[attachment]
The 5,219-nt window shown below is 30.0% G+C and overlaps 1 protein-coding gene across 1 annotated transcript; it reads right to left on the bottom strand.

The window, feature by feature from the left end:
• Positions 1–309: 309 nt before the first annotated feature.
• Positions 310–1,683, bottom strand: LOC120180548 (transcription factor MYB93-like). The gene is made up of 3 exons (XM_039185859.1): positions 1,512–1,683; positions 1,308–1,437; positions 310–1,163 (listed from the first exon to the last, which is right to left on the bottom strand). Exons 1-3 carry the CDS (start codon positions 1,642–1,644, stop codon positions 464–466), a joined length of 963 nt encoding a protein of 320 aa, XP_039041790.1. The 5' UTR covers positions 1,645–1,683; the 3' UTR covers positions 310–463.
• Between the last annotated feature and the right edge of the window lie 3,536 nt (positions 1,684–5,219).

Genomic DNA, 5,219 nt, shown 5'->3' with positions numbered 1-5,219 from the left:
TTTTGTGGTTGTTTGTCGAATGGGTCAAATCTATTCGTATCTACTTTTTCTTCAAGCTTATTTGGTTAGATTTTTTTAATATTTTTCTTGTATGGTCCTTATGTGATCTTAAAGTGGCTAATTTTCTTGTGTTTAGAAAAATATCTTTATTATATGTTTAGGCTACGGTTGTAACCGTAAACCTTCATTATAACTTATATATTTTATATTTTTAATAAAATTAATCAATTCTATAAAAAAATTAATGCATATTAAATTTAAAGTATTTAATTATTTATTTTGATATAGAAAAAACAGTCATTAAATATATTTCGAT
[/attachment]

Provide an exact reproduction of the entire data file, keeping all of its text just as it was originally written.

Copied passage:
The 5,219-nt window shown below is 30.0% G+C and overlaps 1 protein-coding gene across 1 annotated transcript; it reads right to left on the bottom strand.

The window, feature by feature from the left end:
• Positions 1–309: 309 nt before the first annotated feature.
• Positions 310–1,683, bottom strand: LOC120180548 (transcription factor MYB93-like). The gene is made up of 3 exons (XM_039185859.1): positions 1,512–1,683; positions 1,308–1,437; positions 310–1,163 (listed from the first exon to the last, which is right to left on the bottom strand). Exons 1-3 carry the CDS (start codon positions 1,642–1,644, stop codon positions 464–466), a joined length of 963 nt encoding a protein of 320 aa, XP_039041790.1. The 5' UTR covers positions 1,645–1,683; the 3' UTR covers positions 310–463.
• Between the last annotated feature and the right edge of the window lie 3,536 nt (positions 1,684–5,219).

Genomic DNA, 5,219 nt, shown 5'->3' with positions numbered 1-5,219 from the left:
TTTTGTGGTTGTTTGTCGAATGGGTCAAATCTATTCGTATCTACTTTTTCTTCAAGCTTATTTGGTTAGATTTTTTTAATATTTTTCTTGTATGGTCCTTATGTGATCTTAAAGTGGCTAATTTTCTTGTGTTTAGAAAAATATCTTTATTATATGTTTAGGCTACGGTTGTAACCGTAAACCTTCATTATAACTTATATATTTTATATTTTTAATAAAATTAATCAATTCTATAAAAAAATTAATGCATATTAAATTTAAAGTATTTAATTATTTATTTTGATATAGAAAAAACAGTCATTAAATATATTTCGAT